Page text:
I can kind of relate to Tony's and CClaude's response. I've had my trad and sport onsight skills be pretty equal at times, but that's mostly because forearm endurance has always been something I had to work at. Plus, I really focus ALOT more on trad, whereas sport mostly feels like a casual mental exercise. Having said that, I don't get the ability to onsight a .12- crack and flail on a .10 sport route. I guess if you're really buff from the elbows up and really wimpy from the elbows down (no offense), then maybe. That's just real unusual.


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By Brian in SLC
Jun 8, 2011
Climbing in Smuggler's Notch

I climb with a gal who's much more comfy leading trad type crack lines than a sport route. She likes the thought of being able to drop in pro anywhere she wants, versus having to use someone's preplaced bolts that are sometimes at weird distances for her.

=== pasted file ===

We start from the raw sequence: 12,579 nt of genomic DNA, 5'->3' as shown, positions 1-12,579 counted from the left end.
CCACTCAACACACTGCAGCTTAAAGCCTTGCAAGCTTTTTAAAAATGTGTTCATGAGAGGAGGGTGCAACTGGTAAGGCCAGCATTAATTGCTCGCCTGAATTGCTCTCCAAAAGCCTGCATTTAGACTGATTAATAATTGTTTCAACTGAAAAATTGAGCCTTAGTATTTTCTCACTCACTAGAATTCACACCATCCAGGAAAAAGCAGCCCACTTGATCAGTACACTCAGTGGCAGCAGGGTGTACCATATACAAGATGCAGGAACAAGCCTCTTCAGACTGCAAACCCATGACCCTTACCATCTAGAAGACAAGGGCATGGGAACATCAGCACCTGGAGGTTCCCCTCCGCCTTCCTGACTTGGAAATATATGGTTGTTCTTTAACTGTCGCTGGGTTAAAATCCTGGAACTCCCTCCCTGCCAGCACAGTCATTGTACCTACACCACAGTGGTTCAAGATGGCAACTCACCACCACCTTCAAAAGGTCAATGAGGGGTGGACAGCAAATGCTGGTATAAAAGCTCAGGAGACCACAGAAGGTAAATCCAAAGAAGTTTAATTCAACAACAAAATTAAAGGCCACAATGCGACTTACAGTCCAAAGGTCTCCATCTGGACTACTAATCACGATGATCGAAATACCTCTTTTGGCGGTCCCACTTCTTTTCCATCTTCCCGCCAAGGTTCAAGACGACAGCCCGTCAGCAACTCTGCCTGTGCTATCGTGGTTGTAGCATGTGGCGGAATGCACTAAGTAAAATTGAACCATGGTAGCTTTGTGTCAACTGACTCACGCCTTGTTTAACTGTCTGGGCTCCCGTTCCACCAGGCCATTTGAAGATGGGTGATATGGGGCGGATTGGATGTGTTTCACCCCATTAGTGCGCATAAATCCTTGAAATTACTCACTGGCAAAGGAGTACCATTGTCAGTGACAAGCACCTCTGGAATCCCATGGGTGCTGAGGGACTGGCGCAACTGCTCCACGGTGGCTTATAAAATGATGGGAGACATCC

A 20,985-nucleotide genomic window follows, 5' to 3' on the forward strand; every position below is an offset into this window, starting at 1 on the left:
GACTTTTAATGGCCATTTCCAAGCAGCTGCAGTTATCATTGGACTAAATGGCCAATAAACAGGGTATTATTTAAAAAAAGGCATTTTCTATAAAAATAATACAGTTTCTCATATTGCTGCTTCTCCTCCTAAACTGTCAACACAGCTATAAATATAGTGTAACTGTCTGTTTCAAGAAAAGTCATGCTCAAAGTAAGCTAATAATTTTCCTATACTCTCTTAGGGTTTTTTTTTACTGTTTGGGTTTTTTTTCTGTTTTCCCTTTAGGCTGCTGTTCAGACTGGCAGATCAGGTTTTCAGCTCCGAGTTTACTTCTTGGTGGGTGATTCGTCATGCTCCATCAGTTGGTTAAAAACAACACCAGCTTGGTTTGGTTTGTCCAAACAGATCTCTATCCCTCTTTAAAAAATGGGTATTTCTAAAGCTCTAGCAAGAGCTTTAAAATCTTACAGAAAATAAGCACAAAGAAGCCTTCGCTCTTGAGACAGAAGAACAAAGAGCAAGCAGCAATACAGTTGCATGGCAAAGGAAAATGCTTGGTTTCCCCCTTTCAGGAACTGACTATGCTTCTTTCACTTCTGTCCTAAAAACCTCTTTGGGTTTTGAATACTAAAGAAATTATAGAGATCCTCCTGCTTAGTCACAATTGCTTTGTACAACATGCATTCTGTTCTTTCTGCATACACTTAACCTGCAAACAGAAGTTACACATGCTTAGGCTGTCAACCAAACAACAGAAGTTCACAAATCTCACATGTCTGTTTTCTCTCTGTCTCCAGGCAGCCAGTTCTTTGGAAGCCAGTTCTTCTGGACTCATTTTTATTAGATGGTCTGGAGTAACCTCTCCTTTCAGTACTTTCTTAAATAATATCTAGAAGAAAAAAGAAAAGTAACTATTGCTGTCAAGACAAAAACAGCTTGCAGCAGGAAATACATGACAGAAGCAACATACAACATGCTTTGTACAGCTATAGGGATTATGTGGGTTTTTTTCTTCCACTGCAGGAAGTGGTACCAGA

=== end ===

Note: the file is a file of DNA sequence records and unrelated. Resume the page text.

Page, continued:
I'd say she climbs maybe a touch harder on sport, but, not three letter grades even. She much more likely to "take" on a sport route than on a trad route. Funny.


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By Greg Barnes
Jun 8, 2011
Hanging out with Karin on the summit of Warlock Needle. Photo by Josh Janes.

I climb harder trad than sport. But I know WAY too much about bolts...so it's hard to trust them!


(actually I tend to pull finger tendons on face climbs and not cracks...)


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By Ryan Williams
Administrator
From London (sort of)
Jun 8, 2011
El Chorro

johnL wrote: